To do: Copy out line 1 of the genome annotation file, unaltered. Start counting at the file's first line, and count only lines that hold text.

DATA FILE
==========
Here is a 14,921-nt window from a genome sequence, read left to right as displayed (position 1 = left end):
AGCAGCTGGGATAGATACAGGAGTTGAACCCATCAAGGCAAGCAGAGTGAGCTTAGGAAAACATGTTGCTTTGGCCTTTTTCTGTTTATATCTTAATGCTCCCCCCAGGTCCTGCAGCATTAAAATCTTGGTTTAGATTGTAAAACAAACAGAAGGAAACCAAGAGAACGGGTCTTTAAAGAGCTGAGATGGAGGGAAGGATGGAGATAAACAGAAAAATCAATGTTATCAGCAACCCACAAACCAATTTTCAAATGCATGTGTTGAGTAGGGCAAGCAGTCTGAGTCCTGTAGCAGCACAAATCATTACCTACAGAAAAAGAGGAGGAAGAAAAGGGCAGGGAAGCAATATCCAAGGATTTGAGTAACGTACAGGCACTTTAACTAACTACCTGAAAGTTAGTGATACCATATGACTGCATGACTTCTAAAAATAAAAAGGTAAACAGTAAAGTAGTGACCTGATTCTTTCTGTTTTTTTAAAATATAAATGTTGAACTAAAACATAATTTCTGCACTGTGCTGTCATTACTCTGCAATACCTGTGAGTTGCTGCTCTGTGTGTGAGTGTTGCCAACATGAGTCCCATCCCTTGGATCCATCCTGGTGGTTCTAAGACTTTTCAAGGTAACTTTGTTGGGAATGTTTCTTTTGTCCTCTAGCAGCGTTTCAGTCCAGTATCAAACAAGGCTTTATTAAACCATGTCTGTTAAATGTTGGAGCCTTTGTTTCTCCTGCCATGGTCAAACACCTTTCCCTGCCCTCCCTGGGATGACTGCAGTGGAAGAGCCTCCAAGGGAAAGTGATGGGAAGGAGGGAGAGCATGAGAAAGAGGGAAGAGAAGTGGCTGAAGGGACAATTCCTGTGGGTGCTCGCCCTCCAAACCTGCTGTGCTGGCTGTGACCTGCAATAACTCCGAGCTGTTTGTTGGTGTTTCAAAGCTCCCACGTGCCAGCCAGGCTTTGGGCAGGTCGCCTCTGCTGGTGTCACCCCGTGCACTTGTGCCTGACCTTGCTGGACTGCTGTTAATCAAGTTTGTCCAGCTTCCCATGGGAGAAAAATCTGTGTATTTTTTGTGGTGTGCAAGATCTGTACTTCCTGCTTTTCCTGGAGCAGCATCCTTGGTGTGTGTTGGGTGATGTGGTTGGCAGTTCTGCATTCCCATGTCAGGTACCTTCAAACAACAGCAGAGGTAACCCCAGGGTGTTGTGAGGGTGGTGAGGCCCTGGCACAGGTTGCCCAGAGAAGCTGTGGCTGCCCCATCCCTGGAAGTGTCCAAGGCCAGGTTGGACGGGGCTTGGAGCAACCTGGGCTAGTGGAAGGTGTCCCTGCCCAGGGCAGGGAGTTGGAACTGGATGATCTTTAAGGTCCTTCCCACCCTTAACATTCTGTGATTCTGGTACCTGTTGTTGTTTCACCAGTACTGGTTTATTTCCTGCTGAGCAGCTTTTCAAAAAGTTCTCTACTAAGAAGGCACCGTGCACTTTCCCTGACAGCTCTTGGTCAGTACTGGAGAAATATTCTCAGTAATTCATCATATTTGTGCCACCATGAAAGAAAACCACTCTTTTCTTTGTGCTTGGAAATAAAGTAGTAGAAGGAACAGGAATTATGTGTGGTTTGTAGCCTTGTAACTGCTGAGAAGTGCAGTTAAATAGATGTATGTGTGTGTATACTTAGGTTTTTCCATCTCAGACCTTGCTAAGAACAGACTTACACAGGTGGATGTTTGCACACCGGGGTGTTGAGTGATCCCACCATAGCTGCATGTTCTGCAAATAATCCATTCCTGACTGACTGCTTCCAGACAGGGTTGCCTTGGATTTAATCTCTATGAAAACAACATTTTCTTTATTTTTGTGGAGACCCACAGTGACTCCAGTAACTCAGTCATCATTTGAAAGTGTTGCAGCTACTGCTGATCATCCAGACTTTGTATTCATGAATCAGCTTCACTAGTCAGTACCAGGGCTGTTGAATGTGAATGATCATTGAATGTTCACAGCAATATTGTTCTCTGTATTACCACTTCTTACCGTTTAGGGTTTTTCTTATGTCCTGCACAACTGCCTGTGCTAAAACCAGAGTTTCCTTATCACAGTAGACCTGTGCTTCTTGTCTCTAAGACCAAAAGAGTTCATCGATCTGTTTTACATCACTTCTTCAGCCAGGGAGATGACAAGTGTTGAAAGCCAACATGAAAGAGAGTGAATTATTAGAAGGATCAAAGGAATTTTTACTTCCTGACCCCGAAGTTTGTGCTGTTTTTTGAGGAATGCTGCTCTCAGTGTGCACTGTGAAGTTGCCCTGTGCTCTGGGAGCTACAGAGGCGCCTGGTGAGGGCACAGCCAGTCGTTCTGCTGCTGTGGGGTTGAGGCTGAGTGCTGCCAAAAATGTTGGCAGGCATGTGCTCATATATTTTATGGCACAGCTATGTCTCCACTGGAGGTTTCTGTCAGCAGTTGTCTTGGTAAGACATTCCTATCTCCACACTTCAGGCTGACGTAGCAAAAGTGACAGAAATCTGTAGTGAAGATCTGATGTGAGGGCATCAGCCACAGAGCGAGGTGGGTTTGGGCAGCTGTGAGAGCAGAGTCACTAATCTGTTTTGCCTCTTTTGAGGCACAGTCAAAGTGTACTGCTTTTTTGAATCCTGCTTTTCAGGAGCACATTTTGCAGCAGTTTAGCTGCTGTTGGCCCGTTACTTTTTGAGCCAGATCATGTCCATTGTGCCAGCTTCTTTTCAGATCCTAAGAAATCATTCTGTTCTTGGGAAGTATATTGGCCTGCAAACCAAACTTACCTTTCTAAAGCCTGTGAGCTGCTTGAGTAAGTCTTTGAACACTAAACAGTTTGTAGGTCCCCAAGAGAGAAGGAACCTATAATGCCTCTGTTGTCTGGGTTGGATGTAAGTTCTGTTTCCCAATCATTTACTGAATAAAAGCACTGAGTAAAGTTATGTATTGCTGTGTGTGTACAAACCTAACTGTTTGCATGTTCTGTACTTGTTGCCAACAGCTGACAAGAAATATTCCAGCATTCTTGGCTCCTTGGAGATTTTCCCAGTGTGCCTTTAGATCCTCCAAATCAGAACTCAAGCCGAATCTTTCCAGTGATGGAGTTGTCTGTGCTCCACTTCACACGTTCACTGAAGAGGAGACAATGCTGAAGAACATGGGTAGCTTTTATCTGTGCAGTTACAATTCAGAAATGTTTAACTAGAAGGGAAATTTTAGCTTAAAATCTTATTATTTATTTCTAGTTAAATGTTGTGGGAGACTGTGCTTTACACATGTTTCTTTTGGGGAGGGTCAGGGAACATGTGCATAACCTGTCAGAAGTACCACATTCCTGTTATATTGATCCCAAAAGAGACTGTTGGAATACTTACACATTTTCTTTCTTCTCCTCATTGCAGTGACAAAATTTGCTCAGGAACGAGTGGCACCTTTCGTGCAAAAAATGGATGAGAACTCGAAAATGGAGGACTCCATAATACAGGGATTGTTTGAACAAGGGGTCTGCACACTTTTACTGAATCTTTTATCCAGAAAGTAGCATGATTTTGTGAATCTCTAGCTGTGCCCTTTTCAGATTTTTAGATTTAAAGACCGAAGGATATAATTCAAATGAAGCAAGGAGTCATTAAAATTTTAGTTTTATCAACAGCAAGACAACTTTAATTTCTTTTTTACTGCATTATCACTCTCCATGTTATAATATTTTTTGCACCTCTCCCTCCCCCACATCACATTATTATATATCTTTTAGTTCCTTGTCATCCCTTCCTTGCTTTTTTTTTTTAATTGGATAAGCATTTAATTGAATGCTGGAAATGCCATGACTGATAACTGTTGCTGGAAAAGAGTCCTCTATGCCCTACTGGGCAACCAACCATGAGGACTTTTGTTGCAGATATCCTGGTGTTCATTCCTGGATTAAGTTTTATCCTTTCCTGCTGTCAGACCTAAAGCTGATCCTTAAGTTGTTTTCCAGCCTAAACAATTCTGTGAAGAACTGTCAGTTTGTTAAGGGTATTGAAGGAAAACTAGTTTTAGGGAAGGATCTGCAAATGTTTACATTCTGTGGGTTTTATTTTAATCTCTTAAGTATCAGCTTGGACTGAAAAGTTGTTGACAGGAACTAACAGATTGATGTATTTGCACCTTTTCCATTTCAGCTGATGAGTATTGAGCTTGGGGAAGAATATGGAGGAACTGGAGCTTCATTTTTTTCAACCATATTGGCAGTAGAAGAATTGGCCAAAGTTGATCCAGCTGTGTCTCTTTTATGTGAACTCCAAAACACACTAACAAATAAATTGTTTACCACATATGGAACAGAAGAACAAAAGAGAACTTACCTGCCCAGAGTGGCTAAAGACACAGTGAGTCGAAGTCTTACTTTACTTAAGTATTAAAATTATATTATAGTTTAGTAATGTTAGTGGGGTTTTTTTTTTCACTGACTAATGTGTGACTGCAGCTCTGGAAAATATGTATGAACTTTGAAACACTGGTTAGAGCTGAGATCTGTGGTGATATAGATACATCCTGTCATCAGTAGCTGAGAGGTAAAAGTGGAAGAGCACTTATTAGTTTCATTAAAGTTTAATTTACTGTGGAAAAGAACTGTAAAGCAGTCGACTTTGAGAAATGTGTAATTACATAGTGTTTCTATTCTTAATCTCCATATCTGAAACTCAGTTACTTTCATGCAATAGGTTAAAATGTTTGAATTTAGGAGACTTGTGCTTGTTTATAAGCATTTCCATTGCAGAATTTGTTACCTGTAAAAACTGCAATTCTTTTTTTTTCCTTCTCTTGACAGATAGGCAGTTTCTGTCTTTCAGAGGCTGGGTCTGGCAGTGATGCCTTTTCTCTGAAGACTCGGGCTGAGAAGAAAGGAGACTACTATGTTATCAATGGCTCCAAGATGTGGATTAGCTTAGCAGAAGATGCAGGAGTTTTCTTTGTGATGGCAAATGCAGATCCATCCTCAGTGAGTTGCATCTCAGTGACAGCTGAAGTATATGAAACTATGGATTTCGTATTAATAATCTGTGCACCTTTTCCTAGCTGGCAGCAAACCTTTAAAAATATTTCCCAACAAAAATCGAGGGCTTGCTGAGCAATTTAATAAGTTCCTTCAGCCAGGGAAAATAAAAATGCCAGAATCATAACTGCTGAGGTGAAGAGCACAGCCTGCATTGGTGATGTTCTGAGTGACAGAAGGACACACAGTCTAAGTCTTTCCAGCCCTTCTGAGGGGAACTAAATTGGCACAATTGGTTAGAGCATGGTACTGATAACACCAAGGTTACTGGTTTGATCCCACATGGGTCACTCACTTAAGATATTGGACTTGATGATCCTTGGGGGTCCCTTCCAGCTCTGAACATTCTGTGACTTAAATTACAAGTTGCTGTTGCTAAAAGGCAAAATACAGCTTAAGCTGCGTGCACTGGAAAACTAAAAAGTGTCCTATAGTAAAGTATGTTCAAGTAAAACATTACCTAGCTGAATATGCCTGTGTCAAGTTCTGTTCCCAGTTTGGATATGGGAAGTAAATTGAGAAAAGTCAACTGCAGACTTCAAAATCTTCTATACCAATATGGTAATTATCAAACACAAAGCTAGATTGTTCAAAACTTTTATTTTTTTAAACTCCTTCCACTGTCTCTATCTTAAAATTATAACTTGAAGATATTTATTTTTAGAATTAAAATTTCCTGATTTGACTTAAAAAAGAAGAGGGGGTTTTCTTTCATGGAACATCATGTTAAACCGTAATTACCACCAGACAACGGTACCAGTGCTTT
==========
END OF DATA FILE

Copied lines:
Here is a 14,921-nt window from a genome sequence, read left to right as displayed (position 1 = left end):